From Portfolio magazine to 'The Queen,' here are five things we think you'll really like.
It's actually pretty easy being green
This week saw the launch of two new websites for green consumers, and both are worth a visit. Thedailygreen.com reads as a newsletter, with environmental updates and tips; on the other hand, Sprig.com (for "Stylish People Who Are Into Green"), helmed by the editor of now defunct Organic Style, is a shopping site for the fashionista in search of sustainable clothing and beauty products. Whatever you're after, these sites make life a little greener.
Helen Mirren uses her considerable acting skills (plus a bottle of hair dye, goggle specs, and a pearl necklace) for an extreme makeover as The Queen. This riveting docudrama, now on DVD, depicts the royal family's tug of war with modernity during the aftermath of Princess Diana's death. Mirren sympathetically captures Elizabeth II's shocking realization that a stiff upper lip is as anachronistic in modern-day Britain as kippers on toast.
Smells like bad cologne
A cheap marketing ploy? Sure, but a fun one. On May 3 fans of NBC's My Name is Earl will be allowed to smell their way along with the popular sitcom. The catch: you've got to own a copy of next week's TV Guide, which will include scratch and sniff panels. Scents include new-car smell and obnoxious cologne; onscreen boxes tell you when to scratch.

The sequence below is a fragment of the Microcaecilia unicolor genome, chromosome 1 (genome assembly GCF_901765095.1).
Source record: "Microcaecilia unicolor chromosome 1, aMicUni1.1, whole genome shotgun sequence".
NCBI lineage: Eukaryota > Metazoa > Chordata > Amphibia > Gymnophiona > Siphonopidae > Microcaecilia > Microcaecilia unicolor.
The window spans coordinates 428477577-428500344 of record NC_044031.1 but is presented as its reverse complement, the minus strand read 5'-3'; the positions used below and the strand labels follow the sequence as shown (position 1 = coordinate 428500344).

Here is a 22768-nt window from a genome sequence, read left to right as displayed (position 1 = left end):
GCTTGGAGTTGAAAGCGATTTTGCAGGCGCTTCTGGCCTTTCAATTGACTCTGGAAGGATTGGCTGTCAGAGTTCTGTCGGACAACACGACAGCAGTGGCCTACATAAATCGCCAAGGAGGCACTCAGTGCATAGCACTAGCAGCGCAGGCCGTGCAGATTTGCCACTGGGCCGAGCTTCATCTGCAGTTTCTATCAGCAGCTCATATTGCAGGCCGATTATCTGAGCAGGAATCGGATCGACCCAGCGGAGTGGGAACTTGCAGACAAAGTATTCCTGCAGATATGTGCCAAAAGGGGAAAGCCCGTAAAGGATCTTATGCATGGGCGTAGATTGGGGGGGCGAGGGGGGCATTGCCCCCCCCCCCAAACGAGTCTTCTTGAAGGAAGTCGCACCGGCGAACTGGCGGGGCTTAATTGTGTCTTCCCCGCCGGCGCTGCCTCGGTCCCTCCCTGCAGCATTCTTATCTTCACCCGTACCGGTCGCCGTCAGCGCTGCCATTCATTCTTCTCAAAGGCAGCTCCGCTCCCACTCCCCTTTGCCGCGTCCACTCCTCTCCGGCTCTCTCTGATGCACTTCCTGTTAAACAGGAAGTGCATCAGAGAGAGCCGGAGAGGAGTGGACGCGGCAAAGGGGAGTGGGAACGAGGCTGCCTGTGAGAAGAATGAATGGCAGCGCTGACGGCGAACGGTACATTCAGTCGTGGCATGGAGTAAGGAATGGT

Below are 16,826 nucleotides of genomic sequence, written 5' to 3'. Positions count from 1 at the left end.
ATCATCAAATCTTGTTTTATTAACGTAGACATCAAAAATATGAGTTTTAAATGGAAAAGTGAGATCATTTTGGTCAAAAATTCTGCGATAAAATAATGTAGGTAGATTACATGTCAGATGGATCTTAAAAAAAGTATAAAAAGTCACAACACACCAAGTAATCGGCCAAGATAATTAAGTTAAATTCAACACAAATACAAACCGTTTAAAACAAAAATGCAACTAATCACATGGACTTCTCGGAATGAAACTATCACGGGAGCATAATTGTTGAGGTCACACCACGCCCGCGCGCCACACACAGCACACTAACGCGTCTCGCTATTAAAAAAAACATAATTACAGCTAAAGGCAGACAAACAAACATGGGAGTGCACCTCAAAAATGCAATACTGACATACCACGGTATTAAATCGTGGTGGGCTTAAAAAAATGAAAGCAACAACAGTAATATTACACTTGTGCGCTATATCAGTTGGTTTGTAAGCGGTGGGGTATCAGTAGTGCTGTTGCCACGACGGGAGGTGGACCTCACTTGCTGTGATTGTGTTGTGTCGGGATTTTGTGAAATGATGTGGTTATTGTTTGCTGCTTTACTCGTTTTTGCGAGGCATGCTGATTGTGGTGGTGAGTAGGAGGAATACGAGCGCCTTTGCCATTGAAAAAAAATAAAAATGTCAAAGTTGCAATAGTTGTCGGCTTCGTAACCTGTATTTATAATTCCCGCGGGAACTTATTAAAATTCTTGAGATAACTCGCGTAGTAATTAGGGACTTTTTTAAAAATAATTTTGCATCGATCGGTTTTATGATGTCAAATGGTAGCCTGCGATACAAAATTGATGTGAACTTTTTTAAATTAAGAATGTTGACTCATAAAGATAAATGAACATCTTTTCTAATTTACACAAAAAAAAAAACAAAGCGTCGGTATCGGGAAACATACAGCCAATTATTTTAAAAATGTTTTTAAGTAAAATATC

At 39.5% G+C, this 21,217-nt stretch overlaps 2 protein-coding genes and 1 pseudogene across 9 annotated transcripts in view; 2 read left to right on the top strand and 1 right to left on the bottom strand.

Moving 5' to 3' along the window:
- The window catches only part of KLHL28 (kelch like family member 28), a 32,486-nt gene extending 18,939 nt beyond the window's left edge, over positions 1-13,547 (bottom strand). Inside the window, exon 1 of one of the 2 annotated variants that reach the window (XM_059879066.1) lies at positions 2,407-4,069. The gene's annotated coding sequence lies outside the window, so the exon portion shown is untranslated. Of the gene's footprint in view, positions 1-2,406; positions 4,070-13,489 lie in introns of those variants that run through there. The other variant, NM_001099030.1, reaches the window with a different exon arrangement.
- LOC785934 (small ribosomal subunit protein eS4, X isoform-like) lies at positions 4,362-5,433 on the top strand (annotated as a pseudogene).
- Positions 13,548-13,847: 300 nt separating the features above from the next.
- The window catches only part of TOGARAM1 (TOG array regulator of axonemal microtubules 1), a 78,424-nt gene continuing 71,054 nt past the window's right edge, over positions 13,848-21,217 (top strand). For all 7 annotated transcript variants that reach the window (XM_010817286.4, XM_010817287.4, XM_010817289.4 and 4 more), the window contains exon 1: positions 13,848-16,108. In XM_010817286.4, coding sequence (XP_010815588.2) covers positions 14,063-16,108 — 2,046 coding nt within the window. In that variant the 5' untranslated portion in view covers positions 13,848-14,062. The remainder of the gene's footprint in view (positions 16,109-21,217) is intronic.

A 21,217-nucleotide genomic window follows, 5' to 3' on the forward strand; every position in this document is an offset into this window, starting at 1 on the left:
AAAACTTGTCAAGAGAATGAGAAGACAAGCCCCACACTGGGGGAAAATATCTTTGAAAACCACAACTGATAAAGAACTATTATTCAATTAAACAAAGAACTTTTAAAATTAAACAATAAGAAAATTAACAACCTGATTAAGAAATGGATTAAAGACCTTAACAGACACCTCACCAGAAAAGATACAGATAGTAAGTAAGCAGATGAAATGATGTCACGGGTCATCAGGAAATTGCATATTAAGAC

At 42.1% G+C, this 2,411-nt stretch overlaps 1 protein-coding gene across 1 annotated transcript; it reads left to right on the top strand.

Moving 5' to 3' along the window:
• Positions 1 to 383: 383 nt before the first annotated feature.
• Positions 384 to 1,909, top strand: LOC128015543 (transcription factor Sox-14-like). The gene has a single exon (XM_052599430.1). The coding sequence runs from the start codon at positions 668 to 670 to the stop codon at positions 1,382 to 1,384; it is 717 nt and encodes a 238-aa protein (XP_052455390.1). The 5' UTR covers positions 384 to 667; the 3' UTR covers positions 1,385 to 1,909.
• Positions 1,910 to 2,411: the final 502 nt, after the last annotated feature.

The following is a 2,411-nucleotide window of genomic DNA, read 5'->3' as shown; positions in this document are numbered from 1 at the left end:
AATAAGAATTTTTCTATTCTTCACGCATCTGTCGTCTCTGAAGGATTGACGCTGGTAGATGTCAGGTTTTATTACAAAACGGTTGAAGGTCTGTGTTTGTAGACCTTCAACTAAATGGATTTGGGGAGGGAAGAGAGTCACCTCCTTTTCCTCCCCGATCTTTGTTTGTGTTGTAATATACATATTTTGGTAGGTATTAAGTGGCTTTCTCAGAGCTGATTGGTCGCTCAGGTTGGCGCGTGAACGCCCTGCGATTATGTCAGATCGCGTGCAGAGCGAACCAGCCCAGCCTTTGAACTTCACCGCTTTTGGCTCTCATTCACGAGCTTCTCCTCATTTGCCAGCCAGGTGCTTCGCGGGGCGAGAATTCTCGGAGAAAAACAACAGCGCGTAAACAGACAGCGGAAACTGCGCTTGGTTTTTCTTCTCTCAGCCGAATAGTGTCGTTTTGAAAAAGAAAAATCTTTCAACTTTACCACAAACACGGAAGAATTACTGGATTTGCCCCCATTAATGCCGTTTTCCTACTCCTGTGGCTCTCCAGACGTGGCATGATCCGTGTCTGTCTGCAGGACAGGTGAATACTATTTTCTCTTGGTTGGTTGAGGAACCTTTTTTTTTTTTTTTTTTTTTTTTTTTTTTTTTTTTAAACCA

On the up and up
Cheers to the thinking behind Newsiasm.com, a new San Francisco-based website that aggregates positive news stories – from a cut in college-loan interest rates to a peace pact in the Ivory Coast – and initiates discussion among visitors. It also suggests a few ways in which they might get involved.
For the aspiring CEO
In the première issue of Portfolio, novelist Tom Wolfe profiles the new corporate raiders, John Cassidy explains – wait for it – why some economists are learning to love global warming, and Alexandra Wolfe details the "bubbly" Chinese art market. Clearly, this isn't your grandfather's business glossy. It's sleeker, more literary, and twice as readable.